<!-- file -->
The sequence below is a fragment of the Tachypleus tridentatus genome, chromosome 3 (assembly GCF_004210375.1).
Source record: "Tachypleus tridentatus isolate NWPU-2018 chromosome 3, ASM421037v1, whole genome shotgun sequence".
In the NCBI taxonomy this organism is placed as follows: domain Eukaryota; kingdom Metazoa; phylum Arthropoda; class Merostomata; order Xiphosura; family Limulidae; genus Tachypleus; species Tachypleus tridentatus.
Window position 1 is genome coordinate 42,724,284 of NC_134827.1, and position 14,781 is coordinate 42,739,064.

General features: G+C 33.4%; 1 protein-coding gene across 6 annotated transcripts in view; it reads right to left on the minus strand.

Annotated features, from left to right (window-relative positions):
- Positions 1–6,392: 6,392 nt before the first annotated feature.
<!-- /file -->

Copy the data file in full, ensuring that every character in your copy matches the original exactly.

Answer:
The sequence below is a fragment of the Tachypleus tridentatus genome, chromosome 3 (assembly GCF_004210375.1).
Source record: "Tachypleus tridentatus isolate NWPU-2018 chromosome 3, ASM421037v1, whole genome shotgun sequence".
In the NCBI taxonomy this organism is placed as follows: domain Eukaryota; kingdom Metazoa; phylum Arthropoda; class Merostomata; order Xiphosura; family Limulidae; genus Tachypleus; species Tachypleus tridentatus.
Window position 1 is genome coordinate 42,724,284 of NC_134827.1, and position 14,781 is coordinate 42,739,064.

General features: G+C 33.4%; 1 protein-coding gene across 6 annotated transcripts in view; it reads right to left on the minus strand.

Annotated features, from left to right (window-relative positions):
- Positions 1–6,392: 6,392 nt before the first annotated feature.